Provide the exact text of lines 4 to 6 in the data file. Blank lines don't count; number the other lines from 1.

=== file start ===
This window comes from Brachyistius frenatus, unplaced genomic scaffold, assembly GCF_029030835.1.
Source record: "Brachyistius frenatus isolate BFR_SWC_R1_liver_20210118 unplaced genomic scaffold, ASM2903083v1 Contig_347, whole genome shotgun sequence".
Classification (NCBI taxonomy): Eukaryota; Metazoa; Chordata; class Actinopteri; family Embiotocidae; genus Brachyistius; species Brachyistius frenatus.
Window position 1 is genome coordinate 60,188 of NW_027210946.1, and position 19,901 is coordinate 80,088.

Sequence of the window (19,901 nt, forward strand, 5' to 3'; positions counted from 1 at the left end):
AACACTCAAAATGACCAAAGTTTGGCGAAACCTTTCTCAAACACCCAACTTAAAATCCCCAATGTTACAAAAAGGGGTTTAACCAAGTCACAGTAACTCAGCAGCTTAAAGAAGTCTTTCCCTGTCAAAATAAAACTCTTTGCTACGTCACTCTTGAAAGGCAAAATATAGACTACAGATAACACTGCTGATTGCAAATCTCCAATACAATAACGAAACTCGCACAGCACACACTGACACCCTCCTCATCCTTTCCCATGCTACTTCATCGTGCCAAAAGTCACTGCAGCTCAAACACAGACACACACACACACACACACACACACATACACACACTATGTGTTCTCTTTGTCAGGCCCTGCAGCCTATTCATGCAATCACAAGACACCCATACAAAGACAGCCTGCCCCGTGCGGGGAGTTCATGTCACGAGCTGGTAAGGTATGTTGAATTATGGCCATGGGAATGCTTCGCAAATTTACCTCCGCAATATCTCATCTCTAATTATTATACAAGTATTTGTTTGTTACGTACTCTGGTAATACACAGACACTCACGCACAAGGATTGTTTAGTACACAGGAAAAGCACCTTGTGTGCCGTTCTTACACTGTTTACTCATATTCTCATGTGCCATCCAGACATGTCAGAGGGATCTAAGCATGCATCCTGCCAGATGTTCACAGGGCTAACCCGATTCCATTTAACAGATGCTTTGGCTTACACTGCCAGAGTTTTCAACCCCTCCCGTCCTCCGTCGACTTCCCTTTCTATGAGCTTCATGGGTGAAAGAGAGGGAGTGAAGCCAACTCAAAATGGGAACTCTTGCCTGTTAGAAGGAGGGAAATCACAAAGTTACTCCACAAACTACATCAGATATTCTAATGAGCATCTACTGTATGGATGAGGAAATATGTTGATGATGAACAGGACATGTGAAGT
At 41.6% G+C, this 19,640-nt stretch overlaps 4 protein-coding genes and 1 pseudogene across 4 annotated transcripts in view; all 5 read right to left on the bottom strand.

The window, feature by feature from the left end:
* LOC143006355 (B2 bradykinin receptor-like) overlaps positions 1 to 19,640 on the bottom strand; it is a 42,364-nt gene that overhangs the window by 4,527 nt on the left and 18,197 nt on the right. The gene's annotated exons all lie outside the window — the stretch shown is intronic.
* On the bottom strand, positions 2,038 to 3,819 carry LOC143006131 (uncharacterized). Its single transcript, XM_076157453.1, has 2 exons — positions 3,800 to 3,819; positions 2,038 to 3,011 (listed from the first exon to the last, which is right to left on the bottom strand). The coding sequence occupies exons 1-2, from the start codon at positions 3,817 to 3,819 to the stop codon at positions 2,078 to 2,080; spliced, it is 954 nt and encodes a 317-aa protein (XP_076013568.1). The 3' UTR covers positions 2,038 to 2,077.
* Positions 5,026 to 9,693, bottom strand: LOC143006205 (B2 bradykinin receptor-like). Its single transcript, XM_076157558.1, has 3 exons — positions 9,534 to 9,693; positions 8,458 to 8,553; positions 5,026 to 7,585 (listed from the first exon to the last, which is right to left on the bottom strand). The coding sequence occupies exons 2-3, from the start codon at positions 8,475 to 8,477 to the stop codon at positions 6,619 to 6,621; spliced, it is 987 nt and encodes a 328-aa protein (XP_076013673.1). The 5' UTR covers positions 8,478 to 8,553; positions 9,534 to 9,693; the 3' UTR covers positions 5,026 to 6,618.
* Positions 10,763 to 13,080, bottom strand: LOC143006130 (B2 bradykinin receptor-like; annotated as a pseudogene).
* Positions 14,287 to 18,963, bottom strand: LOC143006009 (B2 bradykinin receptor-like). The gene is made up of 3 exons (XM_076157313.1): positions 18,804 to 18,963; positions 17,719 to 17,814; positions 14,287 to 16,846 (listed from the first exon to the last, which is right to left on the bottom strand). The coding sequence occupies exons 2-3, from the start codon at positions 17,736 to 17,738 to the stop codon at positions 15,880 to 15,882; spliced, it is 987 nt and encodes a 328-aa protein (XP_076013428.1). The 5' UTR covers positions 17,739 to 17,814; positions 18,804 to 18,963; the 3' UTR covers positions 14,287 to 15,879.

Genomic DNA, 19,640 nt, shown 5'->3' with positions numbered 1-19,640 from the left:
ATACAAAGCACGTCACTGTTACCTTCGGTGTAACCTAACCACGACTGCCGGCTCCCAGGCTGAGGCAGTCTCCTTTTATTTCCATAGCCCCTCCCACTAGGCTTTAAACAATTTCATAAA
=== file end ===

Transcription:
Window position 1 is genome coordinate 60,188 of NW_027210946.1, and position 19,901 is coordinate 80,088.

Sequence of the window (19,901 nt, forward strand, 5' to 3'; positions counted from 1 at the left end):
AACACTCAAAATGACCAAAGTTTGGCGAAACCTTTCTCAAACACCCAACTTAAAATCCCCAATGTTACAAAAAGGGGTTTAACCAAGTCACAGTAACTCAGCAGCTTAAAGAAGTCTTTCCCTGTCAAAATAAAACTCTTTGCTACGTCACTCTTGAAAGGCAAAATATAGACTACAGATAACACTGCTGATTGCAAATCTCCAATACAATAACGAAACTCGCACAGCACACACTGACACCCTCCTCATCCTTTCCCATGCTACTTCATCGTGCCAAAAGTCACTGCAGCTCAAACACAGACACACACACACACACACACACACACATACACACACTATGTGTTCTCTTTGTCAGGCCCTGCAGCCTATTCATGCAATCACAAGACACCCATACAAAGACAGCCTGCCCCGTGCGGGGAGTTCATGTCACGAGCTGGTAAGGTATGTTGAATTATGGCCATGGGAATGCTTCGCAAATTTACCTCCGCAATATCTCATCTCTAATTATTATACAAGTATTTGTTTGTTACGTACTCTGGTAATACACAGACACTCACGCACAAGGATTGTTTAGTACACAGGAAAAGCACCTTGTGTGCCGTTCTTACACTGTTTACTCATATTCTCATGTGCCATCCAGACATGTCAGAGGGATCTAAGCATGCATCCTGCCAGATGTTCACAGGGCTAACCCGATTCCATTTAACAGATGCTTTGGCTTACACTGCCAGAGTTTTCAACCCCTCCCGTCCTCCGTCGACTTCCCTTTCTATGAGCTTCATGGGTGAAAGAGAGGGAGTGAAGCCAACTCAAAATGGGAACTCTTGCCTGTTAGAAGGAGGGAAATCACAAAGTTACTCCACAAACTACATCAGATATTCTAATGAGCATCTACTGTATGGATGAGGAAATATGTTGATGATGAACAGGACATGTGAAGT